Repository Posting Date:
27-Oct-2011
Date of Publication:
27-Oct-2011
Conference Date:
2001
Conference Name:
ENRS 13th Annual Scientific Sessions
Conference Host:
Eastern Nursing Research Society
Conference Location:
Atlantic City, New Jersey, USA
Note:
This is an abstract-only submission. If the author has submitted a full-text item based on this abstract, you may find it by browsing the Virginia Henderson Global Nursing e-Repository by author. If author contact information is available in this abstract, please feel free to contact him or her with your queries regarding this submission. Alternatively, please contact the conference host, journal, or publisher (according to the circumstance) for further details regarding this item. If a citation is listed in this record, the item has been published and is available via open-access avenues or a journal/database subscription. Contact your library for assistance in obtaining the as-published article.

Full metadata record

DC FieldValue Language
dc.type.categoryAbstracten_US
dc.typePresentationen_GB
dc.titleSymptom Presentation And Delay In Seeking Care For Women And Men With Myocardial Infarctionen_GB
dc.contributor.authorKing, K.en_US
dc.author.detailsK. King, University of Rochester, School of Nursing, Rochester, New York, USA, email: kathleen_king@urmc.rochester.eduen_US
dc.identifier.urihttp://hdl.handle.net/10755/163813-
dc.description.abstractThe purpose of this descriptive study was to examine symptom presentation, delay in seeking care, and expectations about the experience of having a myocardial infarction (MI) comparing women and men. The Common Sense Model of Illness Representation was the theoretical framework used to structure the study. Using a structured interview, 30 women and 30 men hospitalized after a MI were asked to describe their presenting symptoms in detail. In addition, they were asked if their symptoms matched their expectations of a MI. Results: Discomfort in the center of the chest was the singular predominant symptom reported by men (90% vs 57% in women, p = .004). In contrast, there was no one predominant symptom reported by women: 57% reported discomfort in the center of the chest, 53% in the right shoulder (vs 13% in men, p = .001), 50% in the left arm (vs 47% in men, p = .80), and 47% in the left shoulder (vs 27% in men, p = .11). Mean discomfort ratings did not differ between women and men (6.8 vs 7.6, p = .35). Discomfort, pain, pressure, tightness, heaviness or a dull ache were the most common descriptors of the quality of symptoms for both women and men. There were no gender differences in reporting of associated symptoms such as fatigue and shortness of breath. The percent of women (57%) and men (60%) who arrived at the emergency department (ED) within 3 hours of onset of symptoms was not different (p = .79). The majority of women and men (73% and 67%, p = .35) reported that their symptoms were different from what they expected a MI to be like. Most (62%) stated that their pain was less than expected and 38% said that the location of their symptoms was different than expected. Pain scores did not differ comparing subjects who reported a match between their symptoms and expectations (8.1), subjects who reported their pain to be less than expected (6.2), and subjects whose symptom location was different than expected (7.8; F = 2.5, p = .10). There was no difference in the mean scores for pain comparing subjects who arrived in ED < 3 hours after the onset of symptoms versus those who delayed > 3 hours (7.4 vs 6.9, p = .51). However, a higher percent of subjects who reported that their symptoms were different from expected delayed in seeking care and arrived at ED > 3 hours after onset of symptoms than subjects reporting a match between symptoms and expectations (50% vs 22%, p = .04). Conclusions: While a few gender differences in symptom presentation were found, women were no more likely to delay seeking care than men. However, for both women and men, a mismatch between symptoms experienced and symptoms expected was related to delay. These results support the tenets of the Common Sense Model in demonstrating that symptom interpretation is important in the decision to seek care. These data can be used to structure information that can help individuals interpret their symptoms and decrease the time it takes to seek care.en_GB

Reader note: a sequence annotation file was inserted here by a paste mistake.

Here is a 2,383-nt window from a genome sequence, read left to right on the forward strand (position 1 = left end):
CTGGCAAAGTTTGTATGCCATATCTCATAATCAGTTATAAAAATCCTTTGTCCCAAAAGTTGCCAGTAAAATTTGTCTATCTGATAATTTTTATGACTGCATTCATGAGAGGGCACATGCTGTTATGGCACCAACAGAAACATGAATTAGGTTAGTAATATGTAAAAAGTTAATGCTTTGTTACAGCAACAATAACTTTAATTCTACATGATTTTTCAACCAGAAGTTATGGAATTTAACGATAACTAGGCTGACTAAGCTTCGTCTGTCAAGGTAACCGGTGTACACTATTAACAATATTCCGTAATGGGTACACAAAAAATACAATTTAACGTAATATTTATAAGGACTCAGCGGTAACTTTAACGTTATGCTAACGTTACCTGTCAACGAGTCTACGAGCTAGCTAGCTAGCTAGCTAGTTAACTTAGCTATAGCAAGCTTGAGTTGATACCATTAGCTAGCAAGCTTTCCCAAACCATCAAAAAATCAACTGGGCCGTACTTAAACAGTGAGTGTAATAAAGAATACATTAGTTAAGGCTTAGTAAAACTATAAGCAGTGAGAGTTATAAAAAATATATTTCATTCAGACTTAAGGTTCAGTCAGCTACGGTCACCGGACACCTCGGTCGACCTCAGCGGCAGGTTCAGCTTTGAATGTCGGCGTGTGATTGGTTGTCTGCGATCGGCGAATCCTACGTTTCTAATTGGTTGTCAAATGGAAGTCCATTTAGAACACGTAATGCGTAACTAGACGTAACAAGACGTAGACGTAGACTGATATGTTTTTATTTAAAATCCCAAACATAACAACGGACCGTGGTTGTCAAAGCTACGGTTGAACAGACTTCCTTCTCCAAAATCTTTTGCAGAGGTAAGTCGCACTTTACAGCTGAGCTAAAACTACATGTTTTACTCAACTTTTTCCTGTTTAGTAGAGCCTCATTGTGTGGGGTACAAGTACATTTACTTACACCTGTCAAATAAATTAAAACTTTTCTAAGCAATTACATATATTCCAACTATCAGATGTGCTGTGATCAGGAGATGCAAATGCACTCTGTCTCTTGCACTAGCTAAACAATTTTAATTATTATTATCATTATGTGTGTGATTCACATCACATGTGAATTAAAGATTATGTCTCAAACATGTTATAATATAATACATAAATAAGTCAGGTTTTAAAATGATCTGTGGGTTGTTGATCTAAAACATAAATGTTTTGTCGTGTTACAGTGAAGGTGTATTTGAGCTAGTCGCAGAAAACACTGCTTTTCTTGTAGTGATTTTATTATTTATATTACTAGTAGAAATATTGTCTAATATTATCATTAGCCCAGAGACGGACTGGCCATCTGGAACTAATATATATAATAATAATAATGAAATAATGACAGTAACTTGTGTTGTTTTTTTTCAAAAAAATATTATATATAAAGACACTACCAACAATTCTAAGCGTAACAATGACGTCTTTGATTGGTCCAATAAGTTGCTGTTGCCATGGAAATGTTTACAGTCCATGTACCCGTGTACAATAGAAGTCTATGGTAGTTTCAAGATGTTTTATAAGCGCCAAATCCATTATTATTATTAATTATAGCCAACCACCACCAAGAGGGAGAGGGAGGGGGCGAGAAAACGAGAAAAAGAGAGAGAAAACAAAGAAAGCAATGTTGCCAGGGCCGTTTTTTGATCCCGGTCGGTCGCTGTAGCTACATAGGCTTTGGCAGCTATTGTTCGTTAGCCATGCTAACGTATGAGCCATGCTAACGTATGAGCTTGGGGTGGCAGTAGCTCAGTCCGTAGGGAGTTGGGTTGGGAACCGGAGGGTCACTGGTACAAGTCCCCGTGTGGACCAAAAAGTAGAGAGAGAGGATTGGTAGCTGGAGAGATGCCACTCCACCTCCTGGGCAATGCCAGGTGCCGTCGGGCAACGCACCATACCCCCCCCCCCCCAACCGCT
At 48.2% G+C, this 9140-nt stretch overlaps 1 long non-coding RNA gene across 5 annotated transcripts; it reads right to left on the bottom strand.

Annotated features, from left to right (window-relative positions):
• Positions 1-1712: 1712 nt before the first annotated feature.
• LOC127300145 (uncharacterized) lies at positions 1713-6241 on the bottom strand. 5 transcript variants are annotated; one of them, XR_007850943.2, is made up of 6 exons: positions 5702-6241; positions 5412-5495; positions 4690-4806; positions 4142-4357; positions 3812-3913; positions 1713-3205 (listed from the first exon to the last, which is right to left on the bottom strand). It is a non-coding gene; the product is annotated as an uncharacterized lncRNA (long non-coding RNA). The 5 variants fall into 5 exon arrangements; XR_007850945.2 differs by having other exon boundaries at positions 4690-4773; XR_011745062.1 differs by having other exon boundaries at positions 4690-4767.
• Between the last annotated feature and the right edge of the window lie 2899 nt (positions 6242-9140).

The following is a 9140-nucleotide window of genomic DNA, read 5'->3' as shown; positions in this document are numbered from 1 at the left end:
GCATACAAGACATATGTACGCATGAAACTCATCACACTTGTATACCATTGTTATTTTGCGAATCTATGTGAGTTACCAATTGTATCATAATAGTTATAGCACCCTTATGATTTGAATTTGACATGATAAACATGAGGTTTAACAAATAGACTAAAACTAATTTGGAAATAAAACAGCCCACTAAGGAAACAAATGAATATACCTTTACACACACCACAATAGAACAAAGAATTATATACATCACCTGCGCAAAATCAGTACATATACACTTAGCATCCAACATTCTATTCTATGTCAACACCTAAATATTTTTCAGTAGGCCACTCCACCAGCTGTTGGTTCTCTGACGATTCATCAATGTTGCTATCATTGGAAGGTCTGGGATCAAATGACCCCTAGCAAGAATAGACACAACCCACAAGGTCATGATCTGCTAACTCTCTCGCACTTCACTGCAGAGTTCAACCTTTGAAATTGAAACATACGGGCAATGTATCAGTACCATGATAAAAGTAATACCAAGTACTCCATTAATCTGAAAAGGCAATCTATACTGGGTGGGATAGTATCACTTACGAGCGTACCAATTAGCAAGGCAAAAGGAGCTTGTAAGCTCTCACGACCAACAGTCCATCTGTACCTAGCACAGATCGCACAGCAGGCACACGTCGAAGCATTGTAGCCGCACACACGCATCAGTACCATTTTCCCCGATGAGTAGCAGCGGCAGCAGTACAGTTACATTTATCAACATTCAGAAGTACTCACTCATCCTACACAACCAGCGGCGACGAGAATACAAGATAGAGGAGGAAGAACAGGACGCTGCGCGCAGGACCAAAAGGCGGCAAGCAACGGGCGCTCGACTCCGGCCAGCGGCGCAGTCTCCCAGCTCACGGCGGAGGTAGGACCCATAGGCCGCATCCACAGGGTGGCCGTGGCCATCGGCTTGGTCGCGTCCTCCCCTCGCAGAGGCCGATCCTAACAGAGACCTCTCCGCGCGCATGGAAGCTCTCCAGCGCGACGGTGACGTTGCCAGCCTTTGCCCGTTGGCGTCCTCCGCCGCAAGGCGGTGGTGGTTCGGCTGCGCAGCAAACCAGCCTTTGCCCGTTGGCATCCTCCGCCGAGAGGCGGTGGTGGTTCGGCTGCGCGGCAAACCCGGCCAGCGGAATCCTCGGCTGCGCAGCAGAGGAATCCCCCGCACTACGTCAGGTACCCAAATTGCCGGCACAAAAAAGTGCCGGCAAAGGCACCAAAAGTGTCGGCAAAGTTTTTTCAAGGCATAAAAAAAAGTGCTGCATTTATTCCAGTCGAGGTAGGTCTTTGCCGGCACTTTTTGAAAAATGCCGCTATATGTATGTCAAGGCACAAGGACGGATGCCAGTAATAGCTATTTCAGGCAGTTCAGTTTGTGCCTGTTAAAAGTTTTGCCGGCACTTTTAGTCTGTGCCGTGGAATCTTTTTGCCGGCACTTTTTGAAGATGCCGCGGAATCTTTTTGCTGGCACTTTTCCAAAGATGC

dc.date.available2011-10-27T11:14:17Z-
dc.date.issued2011-10-27en_GB
dc.date.accessioned2011-10-27T11:14:17Z-
dc.conference.date2001en_US
dc.conference.nameENRS 13th Annual Scientific Sessionsen_US
dc.conference.hostEastern Nursing Research Societyen_US
dc.conference.locationAtlantic City, New Jersey, USAen_US
dc.description.noteThis is an abstract-only submission. If the author has submitted a full-text item based on this abstract, you may find it by browsing the Virginia Henderson Global Nursing e-Repository by author. If author contact information is available in this abstract, please feel free to contact him or her with your queries regarding this submission. Alternatively, please contact the conference host, journal, or publisher (according to the circumstance) for further details regarding this item. If a citation is listed in this record, the item has been published and is available via open-access avenues or a journal/database subscription. Contact your library for assistance in obtaining the as-published article.-
All Items in this repository are protected by copyright, with all rights reserved, unless otherwise indicated.